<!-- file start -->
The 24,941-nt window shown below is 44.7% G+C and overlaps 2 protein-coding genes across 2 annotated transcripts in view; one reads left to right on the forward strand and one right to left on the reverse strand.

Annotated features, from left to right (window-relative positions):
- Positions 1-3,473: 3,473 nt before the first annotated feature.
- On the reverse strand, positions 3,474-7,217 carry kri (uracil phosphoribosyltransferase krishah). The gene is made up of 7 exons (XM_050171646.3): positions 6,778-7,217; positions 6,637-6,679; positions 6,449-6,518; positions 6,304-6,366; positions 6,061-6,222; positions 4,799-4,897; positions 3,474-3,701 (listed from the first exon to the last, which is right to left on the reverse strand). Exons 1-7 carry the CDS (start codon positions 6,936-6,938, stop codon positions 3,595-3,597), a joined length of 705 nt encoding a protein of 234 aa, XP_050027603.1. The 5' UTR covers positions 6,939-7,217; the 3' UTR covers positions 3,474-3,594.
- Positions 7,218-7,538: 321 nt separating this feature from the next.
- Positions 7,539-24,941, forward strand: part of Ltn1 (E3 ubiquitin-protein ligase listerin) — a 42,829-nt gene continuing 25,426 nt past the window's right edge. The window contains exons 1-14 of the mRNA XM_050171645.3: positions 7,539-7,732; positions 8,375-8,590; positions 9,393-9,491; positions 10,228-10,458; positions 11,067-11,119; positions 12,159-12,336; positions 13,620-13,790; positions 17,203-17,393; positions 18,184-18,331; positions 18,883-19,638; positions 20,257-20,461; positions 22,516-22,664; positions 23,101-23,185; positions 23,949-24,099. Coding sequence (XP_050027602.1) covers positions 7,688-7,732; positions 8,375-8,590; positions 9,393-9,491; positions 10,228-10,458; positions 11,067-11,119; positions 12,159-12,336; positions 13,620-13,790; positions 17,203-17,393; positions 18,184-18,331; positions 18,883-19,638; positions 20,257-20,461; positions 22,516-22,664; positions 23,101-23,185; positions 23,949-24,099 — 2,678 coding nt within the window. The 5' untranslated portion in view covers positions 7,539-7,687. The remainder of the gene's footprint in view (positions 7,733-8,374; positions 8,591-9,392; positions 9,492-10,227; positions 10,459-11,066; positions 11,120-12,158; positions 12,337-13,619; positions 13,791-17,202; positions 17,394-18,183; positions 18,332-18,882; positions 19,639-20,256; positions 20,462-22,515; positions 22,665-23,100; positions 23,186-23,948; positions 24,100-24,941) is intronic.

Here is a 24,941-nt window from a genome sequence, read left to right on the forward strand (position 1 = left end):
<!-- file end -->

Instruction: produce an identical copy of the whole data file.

The 24,941-nt window shown below is 44.7% G+C and overlaps 2 protein-coding genes across 2 annotated transcripts in view; one reads left to right on the forward strand and one right to left on the reverse strand.

Annotated features, from left to right (window-relative positions):
- Positions 1-3,473: 3,473 nt before the first annotated feature.
- On the reverse strand, positions 3,474-7,217 carry kri (uracil phosphoribosyltransferase krishah). The gene is made up of 7 exons (XM_050171646.3): positions 6,778-7,217; positions 6,637-6,679; positions 6,449-6,518; positions 6,304-6,366; positions 6,061-6,222; positions 4,799-4,897; positions 3,474-3,701 (listed from the first exon to the last, which is right to left on the reverse strand). Exons 1-7 carry the CDS (start codon positions 6,936-6,938, stop codon positions 3,595-3,597), a joined length of 705 nt encoding a protein of 234 aa, XP_050027603.1. The 5' UTR covers positions 6,939-7,217; the 3' UTR covers positions 3,474-3,594.
- Positions 7,218-7,538: 321 nt separating this feature from the next.
- Positions 7,539-24,941, forward strand: part of Ltn1 (E3 ubiquitin-protein ligase listerin) — a 42,829-nt gene continuing 25,426 nt past the window's right edge. The window contains exons 1-14 of the mRNA XM_050171645.3: positions 7,539-7,732; positions 8,375-8,590; positions 9,393-9,491; positions 10,228-10,458; positions 11,067-11,119; positions 12,159-12,336; positions 13,620-13,790; positions 17,203-17,393; positions 18,184-18,331; positions 18,883-19,638; positions 20,257-20,461; positions 22,516-22,664; positions 23,101-23,185; positions 23,949-24,099. Coding sequence (XP_050027602.1) covers positions 7,688-7,732; positions 8,375-8,590; positions 9,393-9,491; positions 10,228-10,458; positions 11,067-11,119; positions 12,159-12,336; positions 13,620-13,790; positions 17,203-17,393; positions 18,184-18,331; positions 18,883-19,638; positions 20,257-20,461; positions 22,516-22,664; positions 23,101-23,185; positions 23,949-24,099 — 2,678 coding nt within the window. The 5' untranslated portion in view covers positions 7,539-7,687. The remainder of the gene's footprint in view (positions 7,733-8,374; positions 8,591-9,392; positions 9,492-10,227; positions 10,459-11,066; positions 11,120-12,158; positions 12,337-13,619; positions 13,791-17,202; positions 17,394-18,183; positions 18,332-18,882; positions 19,639-20,256; positions 20,462-22,515; positions 22,665-23,100; positions 23,186-23,948; positions 24,100-24,941) is intronic.

Here is a 24,941-nt window from a genome sequence, read left to right on the forward strand (position 1 = left end):